Mark Zuckerberg - the new hero of the Arab people?
|DATE & TIME:||22 February, 2011 / 12:00 AM|
|VENUE:||Media One Hotel|
It would be an irony of history. The Facebook founder, a Jewish-American man in his mid-twenties, is being credited by some for the recent revolutionary movements in parts of the Arab world. Wael Ghonim, one of the organizers of the Egyptian revolution, would like to thank him personally, he said in a CNN interview. And where will the next Arab revolution take place? "Ask Facebook", says Ghonim.
Without a doubt, Facebook, Twitter and other websites have been a factor in the recent events. The January 25 protests in Egypt were organized through a Facebook page called We are all Khalid Said. In Tunisia, activist, blogger and Tweeter Slim Amamou has been appointed to a ministerial position in the post-Ben Ali government. And countless videos of protests in Arab capitals were uploaded to Youtube even when regimes were actively curtailing access to the web.
The Citizens of Egypt fight President Mubarak with Social Media (www.cartoonaday.com)
However some, like DubaiDebates.com participant and Harvard University Berkman Center research affiliate, Helmi Noman, argue that the role of social media is being over-rated. "The Internet is a catalyst for power shift", he argues. "It works when there is a power shift offline." So, no revolution on the streets, no revolution on the Internet?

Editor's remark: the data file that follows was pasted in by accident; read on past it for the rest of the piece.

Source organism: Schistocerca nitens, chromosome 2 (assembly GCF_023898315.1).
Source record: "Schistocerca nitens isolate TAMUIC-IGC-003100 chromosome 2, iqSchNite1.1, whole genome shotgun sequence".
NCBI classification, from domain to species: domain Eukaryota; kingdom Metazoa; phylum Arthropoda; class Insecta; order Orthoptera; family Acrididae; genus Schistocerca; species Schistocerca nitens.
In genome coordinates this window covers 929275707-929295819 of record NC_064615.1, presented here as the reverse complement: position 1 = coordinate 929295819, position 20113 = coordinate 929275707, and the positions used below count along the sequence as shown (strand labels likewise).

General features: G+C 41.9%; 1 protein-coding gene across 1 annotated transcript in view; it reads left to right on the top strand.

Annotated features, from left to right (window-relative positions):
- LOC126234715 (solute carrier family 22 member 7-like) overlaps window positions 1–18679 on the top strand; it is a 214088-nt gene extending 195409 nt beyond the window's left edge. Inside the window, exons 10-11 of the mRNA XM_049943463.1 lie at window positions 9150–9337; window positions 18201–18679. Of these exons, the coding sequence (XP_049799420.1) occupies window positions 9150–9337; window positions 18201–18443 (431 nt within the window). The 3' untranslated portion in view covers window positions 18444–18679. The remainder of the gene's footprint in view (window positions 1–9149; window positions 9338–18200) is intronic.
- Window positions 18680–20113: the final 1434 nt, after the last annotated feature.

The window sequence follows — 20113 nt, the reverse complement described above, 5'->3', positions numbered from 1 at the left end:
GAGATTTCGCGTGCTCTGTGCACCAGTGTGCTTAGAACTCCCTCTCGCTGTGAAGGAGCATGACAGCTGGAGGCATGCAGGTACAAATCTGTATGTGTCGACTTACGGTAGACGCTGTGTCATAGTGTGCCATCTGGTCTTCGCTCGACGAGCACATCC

What do you think? Join our debate by submitting a video contribution to the panel. Are social media the reason for the revolutions in Tunisia and Egypt? Will there be a ripple effect on other Arab nations? How much credit do Facebook and Twitter deserve for the recent events? Is Mark Zuckerberg the new hero of the Arabs? Or is it Twitter founder Jack Dorsey?
Mahmoud Salem, known on the web by the alias "Sandmonkey", is Egypt's leading blogger and online activist. He was detained during the protests and is now setting up a political party. Daniel Gerlach, editor of Germany's zenith magazine, was in Tunisia during the Jasmine Revolution and interviewed countless activists and protest organizers. Dr. Mohammed Ibahrine of the American University of Sharjah is an academic specialized in new media and Arab societies. Lara Setrakian, ABC News' Middle East correspondent, witnessed the Egyptian uprising first-hand and posted regular updates from Tahrir Square to her Twitter account. Helmi Noman is one of the authoritative scholars on the topic of social media in the Arab world.
You can send in your video statement (no more than 90 seconds). All contributions will be featured on this website.